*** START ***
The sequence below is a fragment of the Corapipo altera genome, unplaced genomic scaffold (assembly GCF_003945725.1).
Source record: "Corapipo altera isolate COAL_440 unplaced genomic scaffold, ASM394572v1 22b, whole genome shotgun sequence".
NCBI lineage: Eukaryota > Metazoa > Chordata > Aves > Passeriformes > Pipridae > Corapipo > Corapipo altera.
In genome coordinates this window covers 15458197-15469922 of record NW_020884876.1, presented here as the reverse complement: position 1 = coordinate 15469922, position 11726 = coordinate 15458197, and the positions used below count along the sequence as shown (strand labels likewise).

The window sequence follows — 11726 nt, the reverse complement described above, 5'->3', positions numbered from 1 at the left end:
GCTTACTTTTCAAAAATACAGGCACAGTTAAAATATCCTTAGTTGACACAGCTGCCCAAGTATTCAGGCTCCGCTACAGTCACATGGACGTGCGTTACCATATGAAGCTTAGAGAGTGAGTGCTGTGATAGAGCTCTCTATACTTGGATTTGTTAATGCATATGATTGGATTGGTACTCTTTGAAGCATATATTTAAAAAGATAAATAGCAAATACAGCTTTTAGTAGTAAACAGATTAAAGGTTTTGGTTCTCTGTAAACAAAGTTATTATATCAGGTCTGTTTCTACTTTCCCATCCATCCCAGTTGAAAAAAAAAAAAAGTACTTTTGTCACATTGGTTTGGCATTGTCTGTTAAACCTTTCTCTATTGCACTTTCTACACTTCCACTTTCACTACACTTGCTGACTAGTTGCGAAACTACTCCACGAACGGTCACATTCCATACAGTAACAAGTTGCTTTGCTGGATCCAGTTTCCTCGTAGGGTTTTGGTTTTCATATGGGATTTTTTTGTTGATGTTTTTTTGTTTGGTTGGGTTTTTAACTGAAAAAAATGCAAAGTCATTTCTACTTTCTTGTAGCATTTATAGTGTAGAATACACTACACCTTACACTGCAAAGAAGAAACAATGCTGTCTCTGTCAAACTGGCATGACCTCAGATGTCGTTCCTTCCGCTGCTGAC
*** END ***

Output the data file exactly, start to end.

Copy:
The sequence below is a fragment of the Corapipo altera genome, unplaced genomic scaffold (assembly GCF_003945725.1).
Source record: "Corapipo altera isolate COAL_440 unplaced genomic scaffold, ASM394572v1 22b, whole genome shotgun sequence".
NCBI lineage: Eukaryota > Metazoa > Chordata > Aves > Passeriformes > Pipridae > Corapipo > Corapipo altera.
In genome coordinates this window covers 15458197-15469922 of record NW_020884876.1, presented here as the reverse complement: position 1 = coordinate 15469922, position 11726 = coordinate 15458197, and the positions used below count along the sequence as shown (strand labels likewise).

The window sequence follows — 11726 nt, the reverse complement described above, 5'->3', positions numbered from 1 at the left end:
GCTTACTTTTCAAAAATACAGGCACAGTTAAAATATCCTTAGTTGACACAGCTGCCCAAGTATTCAGGCTCCGCTACAGTCACATGGACGTGCGTTACCATATGAAGCTTAGAGAGTGAGTGCTGTGATAGAGCTCTCTATACTTGGATTTGTTAATGCATATGATTGGATTGGTACTCTTTGAAGCATATATTTAAAAAGATAAATAGCAAATACAGCTTTTAGTAGTAAACAGATTAAAGGTTTTGGTTCTCTGTAAACAAAGTTATTATATCAGGTCTGTTTCTACTTTCCCATCCATCCCAGTTGAAAAAAAAAAAAAGTACTTTTGTCACATTGGTTTGGCATTGTCTGTTAAACCTTTCTCTATTGCACTTTCTACACTTCCACTTTCACTACACTTGCTGACTAGTTGCGAAACTACTCCACGAACGGTCACATTCCATACAGTAACAAGTTGCTTTGCTGGATCCAGTTTCCTCGTAGGGTTTTGGTTTTCATATGGGATTTTTTTGTTGATGTTTTTTTGTTTGGTTGGGTTTTTAACTGAAAAAAATGCAAAGTCATTTCTACTTTCTTGTAGCATTTATAGTGTAGAATACACTACACCTTACACTGCAAAGAAGAAACAATGCTGTCTCTGTCAAACTGGCATGACCTCAGATGTCGTTCCTTCCGCTGCTGAC